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After functional training, I ached for three days | Zoe Williams


“Functional training” is exercise that relates to how your body moves, rather than classic gym routines, which build up specific muscle groups. It typically involves non-gym equipment; stuff that you’d be more likely to find on a farm: giant tyres, random, heavy loads better suited to a dray horse. There are high-intensity bursts of effort, then shorter bursts to kid yourself that it’s getting easier. There is also a circuit element: the gym is broken up into stations, with a four-minute routine in each. Again, it’s a trick, breaking down time into frames that sound more than possible. Killer press-ups for 45 seconds? I could do that. There is an emphasis on using your bodyweight against yourself, which makes it the kind of workout you could do at home, although – trust me – you never would.

Most gyms offer this now, but I tried it at a new one (The Yard, in Canary Wharf, east London) designed specifically for torturing gymgoers. People in financial-services districts are so distinctive, I realised: so determined, so lacking in normal perspective, so peculiarly happy to get shouted at by an instructor. Maybe he didn’t shout at them; I was the only latecomer, flung immediately into 25 burpees and jumping jacks, a punishment for my lack of commitment.

On a logical level, I thought, this doesn’t function as punishment, since the thing everyone else is doing looks way harder. It didn’t even work as humiliation, because nobody watches anyone else at this intensity. Did it work as a show of authority? Hard to tell. It was extremely taxing. All emotions receded to the primitive: must do this thing; can’t remember why.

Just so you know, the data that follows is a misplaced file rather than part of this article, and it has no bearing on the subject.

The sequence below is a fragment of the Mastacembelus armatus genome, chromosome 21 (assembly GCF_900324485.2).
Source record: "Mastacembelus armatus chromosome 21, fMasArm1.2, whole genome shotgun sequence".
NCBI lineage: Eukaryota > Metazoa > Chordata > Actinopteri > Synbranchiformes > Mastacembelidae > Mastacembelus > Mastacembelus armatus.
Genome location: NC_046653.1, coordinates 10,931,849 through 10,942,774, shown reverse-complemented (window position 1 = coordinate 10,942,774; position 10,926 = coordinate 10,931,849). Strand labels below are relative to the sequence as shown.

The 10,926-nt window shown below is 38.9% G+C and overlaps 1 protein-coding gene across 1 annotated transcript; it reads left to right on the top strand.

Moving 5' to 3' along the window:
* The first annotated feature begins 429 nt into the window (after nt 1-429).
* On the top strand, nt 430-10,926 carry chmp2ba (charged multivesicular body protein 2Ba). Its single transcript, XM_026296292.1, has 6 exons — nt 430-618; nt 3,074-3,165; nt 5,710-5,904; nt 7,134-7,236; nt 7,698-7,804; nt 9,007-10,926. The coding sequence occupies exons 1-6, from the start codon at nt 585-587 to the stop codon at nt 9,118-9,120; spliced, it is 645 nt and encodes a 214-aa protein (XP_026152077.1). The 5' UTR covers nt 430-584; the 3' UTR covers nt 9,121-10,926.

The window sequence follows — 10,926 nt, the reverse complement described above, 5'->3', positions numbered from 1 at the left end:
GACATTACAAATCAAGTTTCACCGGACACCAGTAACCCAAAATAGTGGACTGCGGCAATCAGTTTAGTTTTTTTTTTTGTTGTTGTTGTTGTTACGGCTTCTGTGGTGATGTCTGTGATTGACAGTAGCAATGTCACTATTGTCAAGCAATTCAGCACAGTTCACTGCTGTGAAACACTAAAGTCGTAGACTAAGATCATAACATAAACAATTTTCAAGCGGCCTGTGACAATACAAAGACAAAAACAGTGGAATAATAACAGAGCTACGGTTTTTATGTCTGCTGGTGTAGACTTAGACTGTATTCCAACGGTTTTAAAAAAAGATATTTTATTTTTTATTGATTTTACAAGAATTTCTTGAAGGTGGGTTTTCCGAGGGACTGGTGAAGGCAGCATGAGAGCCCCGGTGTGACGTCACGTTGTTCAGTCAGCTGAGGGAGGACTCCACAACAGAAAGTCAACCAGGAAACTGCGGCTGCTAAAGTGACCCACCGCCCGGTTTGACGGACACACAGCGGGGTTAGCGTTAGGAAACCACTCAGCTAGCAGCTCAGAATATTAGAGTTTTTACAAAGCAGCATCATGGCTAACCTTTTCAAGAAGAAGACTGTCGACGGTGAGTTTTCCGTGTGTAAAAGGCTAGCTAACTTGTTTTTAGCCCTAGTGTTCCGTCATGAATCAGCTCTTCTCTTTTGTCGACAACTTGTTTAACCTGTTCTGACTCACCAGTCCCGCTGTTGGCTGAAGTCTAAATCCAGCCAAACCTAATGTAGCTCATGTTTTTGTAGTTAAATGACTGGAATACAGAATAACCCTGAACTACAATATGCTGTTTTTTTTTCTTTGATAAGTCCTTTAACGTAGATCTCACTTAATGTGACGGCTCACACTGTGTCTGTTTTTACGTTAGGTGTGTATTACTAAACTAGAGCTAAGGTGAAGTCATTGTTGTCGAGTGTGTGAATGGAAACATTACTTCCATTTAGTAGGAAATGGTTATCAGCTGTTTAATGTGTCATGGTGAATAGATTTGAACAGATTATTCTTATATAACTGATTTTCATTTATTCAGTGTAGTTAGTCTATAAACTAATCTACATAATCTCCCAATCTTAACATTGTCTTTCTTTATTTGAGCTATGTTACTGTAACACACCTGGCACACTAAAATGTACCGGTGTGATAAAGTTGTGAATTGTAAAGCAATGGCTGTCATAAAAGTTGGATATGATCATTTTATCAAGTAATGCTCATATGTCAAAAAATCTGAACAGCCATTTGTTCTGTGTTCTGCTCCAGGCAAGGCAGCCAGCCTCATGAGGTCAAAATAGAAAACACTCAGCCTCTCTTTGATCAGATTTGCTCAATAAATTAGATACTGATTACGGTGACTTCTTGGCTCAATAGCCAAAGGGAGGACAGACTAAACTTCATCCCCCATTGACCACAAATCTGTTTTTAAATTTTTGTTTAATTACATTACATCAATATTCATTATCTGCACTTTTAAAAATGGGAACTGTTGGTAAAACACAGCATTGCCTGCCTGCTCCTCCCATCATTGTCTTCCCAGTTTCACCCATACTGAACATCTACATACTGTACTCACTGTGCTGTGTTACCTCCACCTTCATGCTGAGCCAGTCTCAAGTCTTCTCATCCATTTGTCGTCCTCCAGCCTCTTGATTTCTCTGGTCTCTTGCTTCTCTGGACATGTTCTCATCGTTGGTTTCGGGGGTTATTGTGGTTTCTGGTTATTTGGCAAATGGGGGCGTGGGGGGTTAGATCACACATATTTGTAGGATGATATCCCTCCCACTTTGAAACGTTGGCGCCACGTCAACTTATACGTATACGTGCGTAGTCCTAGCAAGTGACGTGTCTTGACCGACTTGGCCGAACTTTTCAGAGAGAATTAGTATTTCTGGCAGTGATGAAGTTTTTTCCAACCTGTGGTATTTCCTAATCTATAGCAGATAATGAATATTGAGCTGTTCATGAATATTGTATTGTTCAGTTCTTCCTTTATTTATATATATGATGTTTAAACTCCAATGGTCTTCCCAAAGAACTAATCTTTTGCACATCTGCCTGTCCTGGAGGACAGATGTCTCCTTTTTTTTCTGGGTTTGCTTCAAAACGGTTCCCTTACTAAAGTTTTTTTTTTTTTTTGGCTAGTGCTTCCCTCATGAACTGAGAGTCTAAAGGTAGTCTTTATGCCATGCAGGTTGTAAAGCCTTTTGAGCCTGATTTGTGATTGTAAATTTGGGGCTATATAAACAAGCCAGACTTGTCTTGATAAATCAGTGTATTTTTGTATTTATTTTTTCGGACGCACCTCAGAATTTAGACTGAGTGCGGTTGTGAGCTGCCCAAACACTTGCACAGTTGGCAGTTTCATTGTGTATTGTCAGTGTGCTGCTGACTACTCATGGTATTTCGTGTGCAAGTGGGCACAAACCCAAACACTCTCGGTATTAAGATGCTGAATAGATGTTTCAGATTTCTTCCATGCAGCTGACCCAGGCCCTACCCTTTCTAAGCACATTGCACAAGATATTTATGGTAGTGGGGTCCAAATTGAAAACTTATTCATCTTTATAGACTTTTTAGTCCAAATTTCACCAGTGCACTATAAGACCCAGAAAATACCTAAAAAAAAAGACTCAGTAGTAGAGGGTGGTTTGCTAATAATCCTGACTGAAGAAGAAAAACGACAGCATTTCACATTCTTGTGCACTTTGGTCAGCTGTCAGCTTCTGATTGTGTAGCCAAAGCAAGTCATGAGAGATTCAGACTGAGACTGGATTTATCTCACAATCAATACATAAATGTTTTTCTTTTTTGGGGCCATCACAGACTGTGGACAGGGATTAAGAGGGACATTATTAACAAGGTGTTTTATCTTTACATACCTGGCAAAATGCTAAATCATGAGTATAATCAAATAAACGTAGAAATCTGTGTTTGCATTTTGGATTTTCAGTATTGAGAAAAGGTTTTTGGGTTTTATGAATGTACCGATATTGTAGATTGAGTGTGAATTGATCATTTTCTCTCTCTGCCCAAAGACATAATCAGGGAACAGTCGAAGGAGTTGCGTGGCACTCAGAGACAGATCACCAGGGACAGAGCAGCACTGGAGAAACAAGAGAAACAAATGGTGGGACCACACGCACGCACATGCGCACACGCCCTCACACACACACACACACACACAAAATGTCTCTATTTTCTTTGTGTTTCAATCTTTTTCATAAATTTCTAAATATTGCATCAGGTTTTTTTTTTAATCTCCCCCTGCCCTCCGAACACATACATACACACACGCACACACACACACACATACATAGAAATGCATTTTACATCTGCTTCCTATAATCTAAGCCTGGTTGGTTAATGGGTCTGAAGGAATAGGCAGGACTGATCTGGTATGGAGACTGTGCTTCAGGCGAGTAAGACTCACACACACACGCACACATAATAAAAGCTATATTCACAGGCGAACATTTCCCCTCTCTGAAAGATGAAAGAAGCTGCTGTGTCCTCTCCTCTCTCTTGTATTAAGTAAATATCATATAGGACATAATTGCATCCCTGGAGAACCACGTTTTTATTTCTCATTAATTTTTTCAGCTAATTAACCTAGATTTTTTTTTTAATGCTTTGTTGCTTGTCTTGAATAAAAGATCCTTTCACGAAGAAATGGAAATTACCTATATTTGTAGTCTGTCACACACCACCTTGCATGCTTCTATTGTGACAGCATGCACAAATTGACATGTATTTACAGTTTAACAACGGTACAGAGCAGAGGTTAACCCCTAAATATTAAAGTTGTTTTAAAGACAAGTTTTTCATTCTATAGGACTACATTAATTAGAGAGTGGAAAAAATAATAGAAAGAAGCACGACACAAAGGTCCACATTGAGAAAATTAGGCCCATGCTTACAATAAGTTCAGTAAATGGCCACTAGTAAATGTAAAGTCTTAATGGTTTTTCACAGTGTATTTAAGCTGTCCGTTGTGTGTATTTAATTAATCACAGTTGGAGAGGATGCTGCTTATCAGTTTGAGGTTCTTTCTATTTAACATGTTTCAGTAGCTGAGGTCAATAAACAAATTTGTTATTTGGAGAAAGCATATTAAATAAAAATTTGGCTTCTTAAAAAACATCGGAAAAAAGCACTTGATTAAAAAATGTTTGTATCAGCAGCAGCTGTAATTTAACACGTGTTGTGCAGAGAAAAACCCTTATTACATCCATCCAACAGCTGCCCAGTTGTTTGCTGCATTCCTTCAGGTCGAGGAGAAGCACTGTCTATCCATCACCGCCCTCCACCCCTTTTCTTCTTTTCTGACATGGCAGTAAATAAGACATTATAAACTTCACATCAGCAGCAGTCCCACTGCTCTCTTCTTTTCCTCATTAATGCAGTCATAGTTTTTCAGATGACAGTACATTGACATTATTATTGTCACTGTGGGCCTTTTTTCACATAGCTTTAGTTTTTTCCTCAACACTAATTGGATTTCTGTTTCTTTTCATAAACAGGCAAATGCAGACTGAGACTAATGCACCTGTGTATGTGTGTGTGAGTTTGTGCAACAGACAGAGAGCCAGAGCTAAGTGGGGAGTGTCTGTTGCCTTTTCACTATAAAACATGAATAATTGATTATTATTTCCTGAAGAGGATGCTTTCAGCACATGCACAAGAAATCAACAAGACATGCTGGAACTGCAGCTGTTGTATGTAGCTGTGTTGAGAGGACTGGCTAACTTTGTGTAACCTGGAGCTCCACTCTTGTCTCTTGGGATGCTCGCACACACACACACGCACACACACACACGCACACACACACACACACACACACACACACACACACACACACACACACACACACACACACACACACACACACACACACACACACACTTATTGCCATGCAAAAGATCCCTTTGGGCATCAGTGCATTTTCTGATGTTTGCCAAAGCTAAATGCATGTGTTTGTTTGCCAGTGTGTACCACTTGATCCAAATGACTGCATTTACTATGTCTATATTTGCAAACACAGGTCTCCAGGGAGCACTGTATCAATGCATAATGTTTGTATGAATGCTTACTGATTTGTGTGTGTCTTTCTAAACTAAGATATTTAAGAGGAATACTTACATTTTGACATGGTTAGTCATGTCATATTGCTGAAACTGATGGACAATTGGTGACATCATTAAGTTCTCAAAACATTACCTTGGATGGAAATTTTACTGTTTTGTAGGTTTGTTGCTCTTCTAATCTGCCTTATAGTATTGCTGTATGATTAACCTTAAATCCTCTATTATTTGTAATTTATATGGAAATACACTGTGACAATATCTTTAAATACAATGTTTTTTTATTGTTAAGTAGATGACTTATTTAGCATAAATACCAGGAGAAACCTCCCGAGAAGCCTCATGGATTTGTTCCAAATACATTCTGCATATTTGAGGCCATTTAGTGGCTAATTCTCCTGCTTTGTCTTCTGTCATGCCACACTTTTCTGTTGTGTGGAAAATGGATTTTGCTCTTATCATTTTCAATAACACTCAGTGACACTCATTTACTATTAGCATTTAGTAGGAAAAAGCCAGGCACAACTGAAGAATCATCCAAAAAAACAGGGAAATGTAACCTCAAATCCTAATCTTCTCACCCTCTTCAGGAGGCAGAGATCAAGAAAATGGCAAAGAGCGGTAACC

Much of the innovation is simply: that thing you do? Do it harder. The circuits with the bikes were measured in calories burned. Fifteen calories through cycling, then 15 via kettlebell exercises, then nine the next time, six the last. The thing about exercise bikes? You use hardly any calories. You’re better off not turning on the calorie counter, such is the demoralising effect of realising that, after an hour’s riding, you can have a whole extra rice cake.

The next station involved a TRX band and five clean jumps on to a box about 45cm high. I couldn’t do this. It wasn’t the effort – I just lost my nerve every time. Next was mat work, mainly very fast press-up variations on the Emom principle: this stands for “every minute on the minute”, but it means “do this very difficult thing for a minute”. It’s a staple of CrossFit, designed to motivate. There was an erg station, interspersed with sit-ups. You did each station twice, with a grand finale where the group was split into two to compete and high-achievers yelled at each other. It would have been anthropologically interesting if I had not using my entire mind to fight every instinct to lie down.

It was quite something. I know I went further than I normally would, because I ached for three days afterwards. At that point, I decided I’m too old for this racket

What I learned

The new gym thing is to wear a heart monitor throughout your workout and get your BPM projected up on the wall.

Source: TheGuardian